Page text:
First of all, using a screwdriver to tighten things up before takeoff? O.M.G. Second of all, I love reading the stories about something I’m so familiar with (air travel) in a country I’m not familiar with at all. Fascinating.
Christine, I never thought about inter-travel in China as I have never been. When and if I go, I will keep in mind your awesome tips.
Christine, thanks so much for sharing some insights on this topic. I haven’t travelled to China before so most of your points were things I never knew. The numbers you shared in the first section about new airplanes blew me away – that’s a lot of planes!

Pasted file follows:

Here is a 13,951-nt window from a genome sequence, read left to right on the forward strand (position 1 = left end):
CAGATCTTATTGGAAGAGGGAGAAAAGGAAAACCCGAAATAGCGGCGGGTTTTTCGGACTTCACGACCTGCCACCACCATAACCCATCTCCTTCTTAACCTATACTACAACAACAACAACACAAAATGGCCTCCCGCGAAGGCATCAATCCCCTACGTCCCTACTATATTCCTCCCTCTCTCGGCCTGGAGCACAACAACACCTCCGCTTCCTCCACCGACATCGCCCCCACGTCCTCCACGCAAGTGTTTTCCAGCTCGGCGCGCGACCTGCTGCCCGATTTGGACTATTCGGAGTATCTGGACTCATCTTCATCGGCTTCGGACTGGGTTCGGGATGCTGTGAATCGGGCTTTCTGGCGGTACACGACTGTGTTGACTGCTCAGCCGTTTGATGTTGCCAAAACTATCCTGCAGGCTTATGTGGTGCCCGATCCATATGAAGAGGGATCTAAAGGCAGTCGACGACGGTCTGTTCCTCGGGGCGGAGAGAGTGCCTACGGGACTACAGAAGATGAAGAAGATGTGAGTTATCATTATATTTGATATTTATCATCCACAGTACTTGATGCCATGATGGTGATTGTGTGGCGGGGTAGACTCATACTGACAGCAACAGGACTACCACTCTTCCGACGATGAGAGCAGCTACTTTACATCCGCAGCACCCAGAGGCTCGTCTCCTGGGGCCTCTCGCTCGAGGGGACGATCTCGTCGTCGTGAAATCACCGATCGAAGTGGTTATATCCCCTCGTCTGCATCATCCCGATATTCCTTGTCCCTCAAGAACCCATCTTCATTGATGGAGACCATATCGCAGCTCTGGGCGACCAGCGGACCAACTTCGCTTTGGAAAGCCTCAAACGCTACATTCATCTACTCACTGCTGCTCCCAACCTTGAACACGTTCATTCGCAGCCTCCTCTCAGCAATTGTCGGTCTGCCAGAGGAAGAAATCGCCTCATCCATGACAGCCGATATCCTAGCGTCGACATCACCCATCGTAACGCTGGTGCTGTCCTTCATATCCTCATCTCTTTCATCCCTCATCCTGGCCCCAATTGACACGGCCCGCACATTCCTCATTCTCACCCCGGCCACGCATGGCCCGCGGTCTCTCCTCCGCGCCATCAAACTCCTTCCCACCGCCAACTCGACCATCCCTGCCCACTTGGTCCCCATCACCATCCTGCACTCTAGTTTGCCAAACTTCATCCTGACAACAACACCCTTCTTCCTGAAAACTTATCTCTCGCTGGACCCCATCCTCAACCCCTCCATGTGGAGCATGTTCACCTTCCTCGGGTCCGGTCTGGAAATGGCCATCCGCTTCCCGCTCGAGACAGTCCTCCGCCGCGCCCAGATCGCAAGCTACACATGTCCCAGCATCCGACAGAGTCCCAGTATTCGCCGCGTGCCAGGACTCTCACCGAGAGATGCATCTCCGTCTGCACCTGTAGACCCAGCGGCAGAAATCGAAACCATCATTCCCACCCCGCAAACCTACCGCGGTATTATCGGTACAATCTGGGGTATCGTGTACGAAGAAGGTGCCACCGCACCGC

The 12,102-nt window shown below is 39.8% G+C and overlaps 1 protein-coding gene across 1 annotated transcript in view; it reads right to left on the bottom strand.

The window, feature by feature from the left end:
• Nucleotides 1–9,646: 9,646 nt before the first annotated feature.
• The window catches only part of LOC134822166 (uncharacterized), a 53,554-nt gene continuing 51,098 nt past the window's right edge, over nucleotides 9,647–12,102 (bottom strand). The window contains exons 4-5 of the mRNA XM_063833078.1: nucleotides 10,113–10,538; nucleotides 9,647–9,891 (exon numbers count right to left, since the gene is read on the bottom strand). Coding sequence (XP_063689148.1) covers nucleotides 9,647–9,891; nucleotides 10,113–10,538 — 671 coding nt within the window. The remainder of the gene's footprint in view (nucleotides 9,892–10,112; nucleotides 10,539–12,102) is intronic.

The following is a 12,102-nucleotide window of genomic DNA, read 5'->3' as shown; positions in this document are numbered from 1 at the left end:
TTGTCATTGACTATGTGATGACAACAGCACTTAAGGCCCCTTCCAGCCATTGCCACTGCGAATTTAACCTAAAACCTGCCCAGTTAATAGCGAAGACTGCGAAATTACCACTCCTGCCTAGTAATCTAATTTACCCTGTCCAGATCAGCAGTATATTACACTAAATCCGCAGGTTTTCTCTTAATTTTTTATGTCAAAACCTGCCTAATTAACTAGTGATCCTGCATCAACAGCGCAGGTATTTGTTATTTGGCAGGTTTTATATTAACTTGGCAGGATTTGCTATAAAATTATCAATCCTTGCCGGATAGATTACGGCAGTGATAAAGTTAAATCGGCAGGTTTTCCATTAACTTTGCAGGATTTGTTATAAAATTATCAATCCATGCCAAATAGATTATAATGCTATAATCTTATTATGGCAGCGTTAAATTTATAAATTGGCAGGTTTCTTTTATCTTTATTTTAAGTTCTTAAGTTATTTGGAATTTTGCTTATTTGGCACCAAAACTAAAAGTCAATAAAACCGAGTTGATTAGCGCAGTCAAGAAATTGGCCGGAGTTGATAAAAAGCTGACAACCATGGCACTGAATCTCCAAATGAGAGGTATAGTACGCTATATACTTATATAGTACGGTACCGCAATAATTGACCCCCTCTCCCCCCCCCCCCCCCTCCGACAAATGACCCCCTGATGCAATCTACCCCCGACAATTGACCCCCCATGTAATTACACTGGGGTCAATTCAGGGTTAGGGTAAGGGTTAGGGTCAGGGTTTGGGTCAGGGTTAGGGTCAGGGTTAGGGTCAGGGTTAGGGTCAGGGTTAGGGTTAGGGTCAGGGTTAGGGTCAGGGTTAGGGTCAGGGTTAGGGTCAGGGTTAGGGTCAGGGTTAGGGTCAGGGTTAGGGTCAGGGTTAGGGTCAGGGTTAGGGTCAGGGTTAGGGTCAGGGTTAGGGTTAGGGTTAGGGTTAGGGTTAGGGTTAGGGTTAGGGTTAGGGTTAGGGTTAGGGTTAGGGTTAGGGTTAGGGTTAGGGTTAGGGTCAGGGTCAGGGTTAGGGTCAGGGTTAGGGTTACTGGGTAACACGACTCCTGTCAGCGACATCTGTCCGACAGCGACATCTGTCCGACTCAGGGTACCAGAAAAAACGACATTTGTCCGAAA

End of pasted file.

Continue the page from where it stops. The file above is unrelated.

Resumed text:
I always get so excited to read your posts. I would love to travel to China one day and your tips are so practical! Thanks for sharing
Love this post. I do loads of travel for photography, producing, and pleasure but China’s still on my list to explore and experience. Had heard a lot of these myths. Refreshing to know the reality. Definitely good to know about the delays and how to prepare for them. Cheers fellow traveler ; )
As a photographer you’ll love China! Hope you get the chance to go there soon!
Sure the app can come in handy at other airports as well!
This is a GREAT post and points that I never even knew…so now I do! I can’t wait to fly intra-China now…love the idea about the app that helps with deep breathing….(need to get that one!)
Thanks again, Tina xo
Glad to be of help!
Very interesting to hear that most of China’s planes are now new. I head very bad stories about horrible flights.